Imagine walking through a town and everywhere you go people stop and stare at you. As you walk by you can feel their eyes on your back, so you glance around.....and sure enough they are still staring at you. Some people even get the courage to come over, say "hello" and ask you a few questions. The really brave ones will ask for your number....and no, they don't want a date. They just want to get to know you and have YOU as their friend.
Wherever you go you are instantly recognisable and everyone wants to know something about you. People will stop you and give free drinks and food....In fact when you are in the zoo just kickin' it, a bunch of old men come and purposefully sit down beside you just to offer you some tomatoes.
Every day as you are walking through a building, you hear people shouting your name and then the pitter-patter of their feet as they run after you just to get a glimpse. as you sit in this building, people drop in to say "hello", leave you snacks and have a few minutes chat.
Welcome to my life as a Rockstar.....well, not exactly. However, I am the Korean equivalent of a Rockstar....the Native English Teacher.
One of the first things I noticed on arriving in Korea is how much people stare at you. I have a sister who we used to tease when she was little for staring at everyone that passed by....but Koreans have her beat. I live in a town where there are several other foreigners or Waygooks (as we are called) so it never fails to amuse me when I walk into the train station, which pretty much every other Waygook in the town probably goes to at least once a month, and have every single person stare at me the entire time, I am buying my ticket until I proceed to the tracks. You would think at this stage, I'm "just another Waygook"....however, my brother did point out..."but you are REALLY short" even by Korean standards....either that or it's the hair!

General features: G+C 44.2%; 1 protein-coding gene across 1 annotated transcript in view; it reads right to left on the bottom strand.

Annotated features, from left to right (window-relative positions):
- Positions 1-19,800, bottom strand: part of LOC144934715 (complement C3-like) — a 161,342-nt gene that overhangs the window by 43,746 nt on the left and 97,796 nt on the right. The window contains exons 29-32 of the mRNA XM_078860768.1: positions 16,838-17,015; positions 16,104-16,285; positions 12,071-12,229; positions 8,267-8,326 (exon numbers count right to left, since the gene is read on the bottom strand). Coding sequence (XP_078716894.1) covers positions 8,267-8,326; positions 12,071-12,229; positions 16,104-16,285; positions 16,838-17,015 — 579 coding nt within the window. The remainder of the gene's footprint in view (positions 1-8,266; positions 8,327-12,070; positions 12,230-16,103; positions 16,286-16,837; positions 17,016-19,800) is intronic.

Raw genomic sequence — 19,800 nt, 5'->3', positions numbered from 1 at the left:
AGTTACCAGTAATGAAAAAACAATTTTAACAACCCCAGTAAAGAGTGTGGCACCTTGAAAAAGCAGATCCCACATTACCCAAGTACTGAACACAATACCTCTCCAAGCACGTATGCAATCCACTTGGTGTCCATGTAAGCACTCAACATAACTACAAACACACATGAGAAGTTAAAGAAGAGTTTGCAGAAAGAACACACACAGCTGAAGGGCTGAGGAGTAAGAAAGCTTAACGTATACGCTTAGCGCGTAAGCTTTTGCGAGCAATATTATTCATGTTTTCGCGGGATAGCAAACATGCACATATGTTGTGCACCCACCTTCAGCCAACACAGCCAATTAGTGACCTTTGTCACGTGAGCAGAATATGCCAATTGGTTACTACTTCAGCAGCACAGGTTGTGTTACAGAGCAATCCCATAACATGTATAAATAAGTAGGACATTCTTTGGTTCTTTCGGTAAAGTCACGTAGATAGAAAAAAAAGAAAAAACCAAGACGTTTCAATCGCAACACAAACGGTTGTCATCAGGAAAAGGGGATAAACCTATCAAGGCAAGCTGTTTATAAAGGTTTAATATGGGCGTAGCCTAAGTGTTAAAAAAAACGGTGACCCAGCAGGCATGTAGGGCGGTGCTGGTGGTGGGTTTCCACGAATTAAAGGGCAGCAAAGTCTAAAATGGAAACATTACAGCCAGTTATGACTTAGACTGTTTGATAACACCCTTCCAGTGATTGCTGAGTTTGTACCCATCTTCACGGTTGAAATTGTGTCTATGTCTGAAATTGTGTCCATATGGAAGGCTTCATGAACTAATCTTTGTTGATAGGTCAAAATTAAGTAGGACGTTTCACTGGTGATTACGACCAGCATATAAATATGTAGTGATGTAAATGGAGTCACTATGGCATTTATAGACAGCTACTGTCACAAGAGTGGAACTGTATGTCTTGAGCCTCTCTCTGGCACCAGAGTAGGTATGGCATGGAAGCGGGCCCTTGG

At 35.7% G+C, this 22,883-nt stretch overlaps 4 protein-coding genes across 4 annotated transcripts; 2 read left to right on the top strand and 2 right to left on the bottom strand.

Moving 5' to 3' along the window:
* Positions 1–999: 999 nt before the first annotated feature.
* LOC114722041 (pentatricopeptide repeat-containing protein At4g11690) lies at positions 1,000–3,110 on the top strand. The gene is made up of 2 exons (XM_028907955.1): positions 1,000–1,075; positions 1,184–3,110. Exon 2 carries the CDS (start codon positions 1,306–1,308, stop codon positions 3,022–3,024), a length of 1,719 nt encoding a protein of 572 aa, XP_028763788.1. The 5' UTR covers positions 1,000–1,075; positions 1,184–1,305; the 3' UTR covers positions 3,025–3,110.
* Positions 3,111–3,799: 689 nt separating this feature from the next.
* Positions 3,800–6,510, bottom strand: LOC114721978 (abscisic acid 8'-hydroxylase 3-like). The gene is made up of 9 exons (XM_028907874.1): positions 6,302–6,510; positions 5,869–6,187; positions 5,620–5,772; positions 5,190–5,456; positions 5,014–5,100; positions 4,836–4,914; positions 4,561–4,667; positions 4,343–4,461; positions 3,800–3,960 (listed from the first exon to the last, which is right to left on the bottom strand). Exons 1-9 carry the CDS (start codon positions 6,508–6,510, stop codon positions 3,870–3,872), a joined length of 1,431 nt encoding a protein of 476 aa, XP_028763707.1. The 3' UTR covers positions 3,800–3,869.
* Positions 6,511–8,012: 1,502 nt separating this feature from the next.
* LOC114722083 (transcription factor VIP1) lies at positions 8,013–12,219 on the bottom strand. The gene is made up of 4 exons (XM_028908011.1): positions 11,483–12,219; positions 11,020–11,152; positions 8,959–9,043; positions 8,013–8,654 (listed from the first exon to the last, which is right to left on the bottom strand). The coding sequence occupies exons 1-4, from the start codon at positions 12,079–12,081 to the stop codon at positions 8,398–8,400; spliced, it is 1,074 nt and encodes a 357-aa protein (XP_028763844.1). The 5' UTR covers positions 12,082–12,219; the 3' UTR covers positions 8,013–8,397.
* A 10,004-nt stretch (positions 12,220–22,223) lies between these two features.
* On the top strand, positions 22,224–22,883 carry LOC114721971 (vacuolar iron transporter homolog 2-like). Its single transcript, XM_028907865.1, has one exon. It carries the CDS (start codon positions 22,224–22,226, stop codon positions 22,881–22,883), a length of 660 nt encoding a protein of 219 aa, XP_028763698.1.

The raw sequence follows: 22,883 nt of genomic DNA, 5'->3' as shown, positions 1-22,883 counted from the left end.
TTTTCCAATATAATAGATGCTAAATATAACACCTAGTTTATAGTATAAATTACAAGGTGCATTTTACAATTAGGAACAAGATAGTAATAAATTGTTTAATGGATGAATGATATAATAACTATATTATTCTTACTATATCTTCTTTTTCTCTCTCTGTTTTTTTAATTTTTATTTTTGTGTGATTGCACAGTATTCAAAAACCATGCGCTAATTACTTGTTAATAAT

I live in a small town but travel frequently to Seoul and Daejeon and more recently spent some time travelling around Korea to Chuncheon and Gyeongju. I have to admit this feeling of being famous has yet to wear thin. The amazing thing is, each of the images I have referenced above are my true life experiences. Admittedly the people shouting my name are my Kindergartners....but I never fail to get a kick and a smile out of it. Seriously, anytime I need an Ego boost I just think of my Kindys and how excited they are when they see me.
Another thing, that I have mentioned above is the kindness that I have met with since I have been here. Everywhere I have been, whether it is at school or at the zoo, someone is offering me food or drinks. My co-teacher was worried that I wasn't getting enough vitamins (I had a bad cold) so she went out and bought me orange juice.
Another day, a 5th grader (mind you I don't teach this grade), left a potato for me on my desk that they'd cooked in their Home Ec class...unfortunately I wasn't in School that day or for the next 3 soo...yeah it was pretty gross by the time I got it ...but the gesture was there. Whenever I am travelling on the Subway or on the train, someone will always stop me at least once to make sure I know where I am going. I'm not saying that you don't get this in other countries...but in the West we are so used to people from different cultures and countries that unless someone has a map and is looking extremely confused we don't really try to see if they need help. This isn't a complaint or a platform saying that you should start staring at everyone you see. It's an acknowledgement that even though Korea has become more Westernised in recent decades, a Waygook (as we are known here) can still stand out and get a much needed Ego boost :).
So do I want to trade in my life as a Native English Teacher in Korea "for fortune and fame"? You might think I'm mad but...hell to the NO!!!!!!!!! I get the fame but without the fortune, pressure or lifestyle of the Rich and Famous....honestly, who really wants their face and business in the Tabloids?
PS. The title of this post was inspired by Nickelback's "Rockstar" which peaked at number 2 on the Irish Charts a couple of years back.
PPS. The first pic of me is when I was in Korea just a week. The pic in the middle is from the TrickEye Museum that my brother and I went to one weekend. We'd great fun taking lots of pictures and looking, more than likely, incredibly silly. The pic below is from Gyeongbokgung Palace in Seoul which I have been to a few times. It's gorgeous.